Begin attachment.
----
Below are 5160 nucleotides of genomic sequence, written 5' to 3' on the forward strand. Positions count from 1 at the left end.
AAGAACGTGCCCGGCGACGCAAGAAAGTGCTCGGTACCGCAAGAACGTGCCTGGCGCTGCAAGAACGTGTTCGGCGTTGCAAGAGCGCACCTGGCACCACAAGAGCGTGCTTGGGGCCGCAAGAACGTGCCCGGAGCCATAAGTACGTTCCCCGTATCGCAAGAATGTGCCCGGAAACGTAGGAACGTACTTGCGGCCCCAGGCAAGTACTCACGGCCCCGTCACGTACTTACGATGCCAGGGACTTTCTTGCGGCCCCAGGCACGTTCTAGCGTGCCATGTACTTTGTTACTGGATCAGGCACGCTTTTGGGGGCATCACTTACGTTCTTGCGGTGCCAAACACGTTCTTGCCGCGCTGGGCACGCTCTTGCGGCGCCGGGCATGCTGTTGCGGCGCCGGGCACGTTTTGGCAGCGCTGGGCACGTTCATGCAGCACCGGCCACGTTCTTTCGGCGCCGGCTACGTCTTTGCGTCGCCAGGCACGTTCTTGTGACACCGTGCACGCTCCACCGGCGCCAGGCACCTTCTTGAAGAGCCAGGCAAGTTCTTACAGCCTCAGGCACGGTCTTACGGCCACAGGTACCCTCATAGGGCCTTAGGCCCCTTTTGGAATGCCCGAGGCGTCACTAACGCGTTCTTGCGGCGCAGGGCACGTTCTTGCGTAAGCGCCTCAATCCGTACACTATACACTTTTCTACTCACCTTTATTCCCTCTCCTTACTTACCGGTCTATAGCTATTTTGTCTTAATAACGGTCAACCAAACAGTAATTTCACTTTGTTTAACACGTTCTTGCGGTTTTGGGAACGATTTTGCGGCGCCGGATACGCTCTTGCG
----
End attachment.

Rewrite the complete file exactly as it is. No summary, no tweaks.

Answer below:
Below are 5160 nucleotides of genomic sequence, written 5' to 3' on the forward strand. Positions count from 1 at the left end.
AAGAACGTGCCCGGCGACGCAAGAAAGTGCTCGGTACCGCAAGAACGTGCCTGGCGCTGCAAGAACGTGTTCGGCGTTGCAAGAGCGCACCTGGCACCACAAGAGCGTGCTTGGGGCCGCAAGAACGTGCCCGGAGCCATAAGTACGTTCCCCGTATCGCAAGAATGTGCCCGGAAACGTAGGAACGTACTTGCGGCCCCAGGCAAGTACTCACGGCCCCGTCACGTACTTACGATGCCAGGGACTTTCTTGCGGCCCCAGGCACGTTCTAGCGTGCCATGTACTTTGTTACTGGATCAGGCACGCTTTTGGGGGCATCACTTACGTTCTTGCGGTGCCAAACACGTTCTTGCCGCGCTGGGCACGCTCTTGCGGCGCCGGGCATGCTGTTGCGGCGCCGGGCACGTTTTGGCAGCGCTGGGCACGTTCATGCAGCACCGGCCACGTTCTTTCGGCGCCGGCTACGTCTTTGCGTCGCCAGGCACGTTCTTGTGACACCGTGCACGCTCCACCGGCGCCAGGCACCTTCTTGAAGAGCCAGGCAAGTTCTTACAGCCTCAGGCACGGTCTTACGGCCACAGGTACCCTCATAGGGCCTTAGGCCCCTTTTGGAATGCCCGAGGCGTCACTAACGCGTTCTTGCGGCGCAGGGCACGTTCTTGCGTAAGCGCCTCAATCCGTACACTATACACTTTTCTACTCACCTTTATTCCCTCTCCTTACTTACCGGTCTATAGCTATTTTGTCTTAATAACGGTCAACCAAACAGTAATTTCACTTTGTTTAACACGTTCTTGCGGTTTTGGGAACGATTTTGCGGCGCCGGATACGCTCTTGCG